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Cole 26 salvage


Ken_Potts
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   Two gel-coats done now and two layers of chopped strand mat.  The picture shows the first layer of glass.
   I've been progressing carefully since the first gel-coat.  I haven't done this kind of layup before and I haven't ever mixed vinylester until this morning.  So... Before work this morning my plan was to add fillets over the gel-coat where necessary so the glass would lay down properly when I applied it later.  I've been trying to time things so that I'm working at a careful pace but I'm still hot-coating the goo.  I wasn't quite sure if I was going to add the first layer of glass before or after work.  I was thinking that if I couldn't quite smooth the fillets well I'd hang out for an hour or so until the thickened resin could be poked into shape and then go ahead with the first layer of glass.
   I mixed up some resin and thickened it to just shy of peanut butter consistency and started applying it.  One of the needed fillets was to be at the intersection of hull and deck so the resin had to stick to the underside of the deck.  I bet it's easy to see where I'm going with this...  Much to my horror, half the goo was sticking and half was dropping off in gobs and landing in places it shouldn't have been.  Every time I tried to smooth the stuff that was actually sticking, more would drop off.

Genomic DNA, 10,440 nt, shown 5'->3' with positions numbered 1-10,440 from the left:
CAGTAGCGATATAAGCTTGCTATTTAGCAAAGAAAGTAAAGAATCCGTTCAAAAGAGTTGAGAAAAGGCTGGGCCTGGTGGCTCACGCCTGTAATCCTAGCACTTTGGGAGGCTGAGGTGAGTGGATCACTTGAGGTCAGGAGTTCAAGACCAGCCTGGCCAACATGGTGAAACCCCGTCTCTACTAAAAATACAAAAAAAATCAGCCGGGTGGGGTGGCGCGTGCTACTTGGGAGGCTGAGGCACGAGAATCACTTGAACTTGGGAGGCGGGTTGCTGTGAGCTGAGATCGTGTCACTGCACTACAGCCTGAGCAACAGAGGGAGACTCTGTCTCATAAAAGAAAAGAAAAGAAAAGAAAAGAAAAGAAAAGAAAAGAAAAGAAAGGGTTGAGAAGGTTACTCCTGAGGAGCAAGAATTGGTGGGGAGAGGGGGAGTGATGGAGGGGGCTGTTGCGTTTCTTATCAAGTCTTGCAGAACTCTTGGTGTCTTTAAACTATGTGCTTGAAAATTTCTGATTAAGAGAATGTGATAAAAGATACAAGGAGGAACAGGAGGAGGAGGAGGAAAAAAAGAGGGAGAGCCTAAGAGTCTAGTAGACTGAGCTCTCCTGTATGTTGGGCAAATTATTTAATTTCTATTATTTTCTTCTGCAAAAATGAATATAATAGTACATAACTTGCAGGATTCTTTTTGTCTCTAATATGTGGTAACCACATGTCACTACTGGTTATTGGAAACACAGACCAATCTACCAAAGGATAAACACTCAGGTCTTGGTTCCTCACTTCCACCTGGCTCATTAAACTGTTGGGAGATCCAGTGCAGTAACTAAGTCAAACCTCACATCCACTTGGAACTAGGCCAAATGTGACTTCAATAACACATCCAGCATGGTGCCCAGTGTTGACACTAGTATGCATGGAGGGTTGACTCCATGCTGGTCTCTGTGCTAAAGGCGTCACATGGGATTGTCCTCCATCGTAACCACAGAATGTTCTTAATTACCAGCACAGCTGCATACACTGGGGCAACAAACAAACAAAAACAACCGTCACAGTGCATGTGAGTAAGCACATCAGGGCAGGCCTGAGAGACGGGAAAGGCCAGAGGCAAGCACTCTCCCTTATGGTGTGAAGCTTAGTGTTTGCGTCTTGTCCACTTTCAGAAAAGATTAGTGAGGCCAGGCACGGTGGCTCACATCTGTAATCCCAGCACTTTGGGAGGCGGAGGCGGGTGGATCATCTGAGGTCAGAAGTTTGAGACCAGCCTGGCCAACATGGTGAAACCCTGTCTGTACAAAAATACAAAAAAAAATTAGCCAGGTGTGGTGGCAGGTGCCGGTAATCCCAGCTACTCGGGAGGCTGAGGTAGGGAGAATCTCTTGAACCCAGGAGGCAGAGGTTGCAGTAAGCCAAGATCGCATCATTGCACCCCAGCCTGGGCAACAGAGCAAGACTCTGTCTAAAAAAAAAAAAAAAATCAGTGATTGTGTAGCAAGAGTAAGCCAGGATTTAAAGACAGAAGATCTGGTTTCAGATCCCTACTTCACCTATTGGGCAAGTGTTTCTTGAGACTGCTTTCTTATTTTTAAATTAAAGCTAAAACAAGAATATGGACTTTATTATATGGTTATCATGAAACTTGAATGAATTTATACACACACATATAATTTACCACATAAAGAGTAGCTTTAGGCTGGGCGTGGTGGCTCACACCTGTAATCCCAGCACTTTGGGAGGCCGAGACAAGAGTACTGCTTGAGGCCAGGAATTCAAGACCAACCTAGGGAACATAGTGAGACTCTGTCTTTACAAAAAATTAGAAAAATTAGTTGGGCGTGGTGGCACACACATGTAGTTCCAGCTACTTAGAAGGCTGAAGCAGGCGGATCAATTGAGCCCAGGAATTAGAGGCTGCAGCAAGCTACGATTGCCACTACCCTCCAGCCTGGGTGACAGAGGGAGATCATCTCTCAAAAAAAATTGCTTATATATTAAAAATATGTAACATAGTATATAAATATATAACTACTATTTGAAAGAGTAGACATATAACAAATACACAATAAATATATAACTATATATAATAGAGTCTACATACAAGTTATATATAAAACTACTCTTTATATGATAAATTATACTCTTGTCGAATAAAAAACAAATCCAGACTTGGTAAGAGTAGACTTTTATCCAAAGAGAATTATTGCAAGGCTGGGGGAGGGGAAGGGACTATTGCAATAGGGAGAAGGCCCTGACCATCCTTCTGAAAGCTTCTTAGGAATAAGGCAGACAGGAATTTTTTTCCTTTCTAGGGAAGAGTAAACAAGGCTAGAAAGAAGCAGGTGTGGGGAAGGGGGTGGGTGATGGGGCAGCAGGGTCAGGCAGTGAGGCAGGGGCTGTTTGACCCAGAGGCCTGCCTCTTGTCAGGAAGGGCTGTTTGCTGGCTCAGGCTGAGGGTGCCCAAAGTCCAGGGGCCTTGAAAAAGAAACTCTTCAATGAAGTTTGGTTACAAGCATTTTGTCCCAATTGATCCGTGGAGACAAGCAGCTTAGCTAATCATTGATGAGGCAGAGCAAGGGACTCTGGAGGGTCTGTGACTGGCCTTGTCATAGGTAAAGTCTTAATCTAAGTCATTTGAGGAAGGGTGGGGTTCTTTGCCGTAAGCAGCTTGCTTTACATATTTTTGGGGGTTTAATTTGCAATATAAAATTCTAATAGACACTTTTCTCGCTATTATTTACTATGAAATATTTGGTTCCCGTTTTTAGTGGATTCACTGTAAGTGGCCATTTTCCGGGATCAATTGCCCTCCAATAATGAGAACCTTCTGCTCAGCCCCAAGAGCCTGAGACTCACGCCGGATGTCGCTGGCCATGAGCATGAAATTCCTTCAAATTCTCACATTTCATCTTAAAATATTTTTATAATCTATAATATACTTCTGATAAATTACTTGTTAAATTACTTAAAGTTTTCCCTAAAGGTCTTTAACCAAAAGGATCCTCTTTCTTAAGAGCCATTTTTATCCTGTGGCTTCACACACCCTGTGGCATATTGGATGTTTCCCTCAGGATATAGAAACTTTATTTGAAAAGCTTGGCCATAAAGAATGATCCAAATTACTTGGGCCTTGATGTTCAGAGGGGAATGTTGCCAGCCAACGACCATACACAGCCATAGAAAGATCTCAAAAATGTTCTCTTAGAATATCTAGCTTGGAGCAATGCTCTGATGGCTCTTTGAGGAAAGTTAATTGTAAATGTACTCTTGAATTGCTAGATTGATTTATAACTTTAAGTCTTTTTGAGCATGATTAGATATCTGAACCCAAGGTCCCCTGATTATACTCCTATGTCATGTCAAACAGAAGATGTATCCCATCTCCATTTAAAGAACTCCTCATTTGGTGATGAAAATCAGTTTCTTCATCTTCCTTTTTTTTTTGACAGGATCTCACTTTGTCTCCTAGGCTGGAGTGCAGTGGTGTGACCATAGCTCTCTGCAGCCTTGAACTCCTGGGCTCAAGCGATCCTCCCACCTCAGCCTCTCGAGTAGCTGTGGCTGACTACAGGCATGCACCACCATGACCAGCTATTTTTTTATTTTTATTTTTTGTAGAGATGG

With pictures in my mind of having to spend the next three days grinding frozen poo off the inside of the boat I decided that I might as well go too far.  If I was going to have to go through that misery I might as well try to get the first layer of glass on over the top of the messed-up fillets and use the glass to smooth the fillets (I think I've accidentally discovered something here that many of you already know).  I frantically slapped lots of goo into the general area it was needed then moved the rolled-up glass into position between the hull and the bulkhead.  I mixed up a liter of goo and rolled it onto the upper two-thirds of the patch area (I'm really glad I had the foresight to get the patch carefully rolled up before I started mixing things).
   I rolled the patch upwards into place and pressed on it to get it to stick.  Unfortunately it immediately started peeling back off.  The next several minutes resembled something from "I Love Lucy" as I scrambled from one end of the mold to the other trying to get more goo on so it would stick.  Eventually things started to stick and I was even able to get the top of the patch to start sticking to the underside of the deck.  That's when the goo ran out.  Mix, mix, mix, and I had another batch ready to go (I was pretty much panicking at this point).  I slopped it on nice and thick and worked it in as well as I could with the toothed roller in one hand and the regular roller in the other.  A casual observer might have mistaken me for a ninja (or Zoidberg).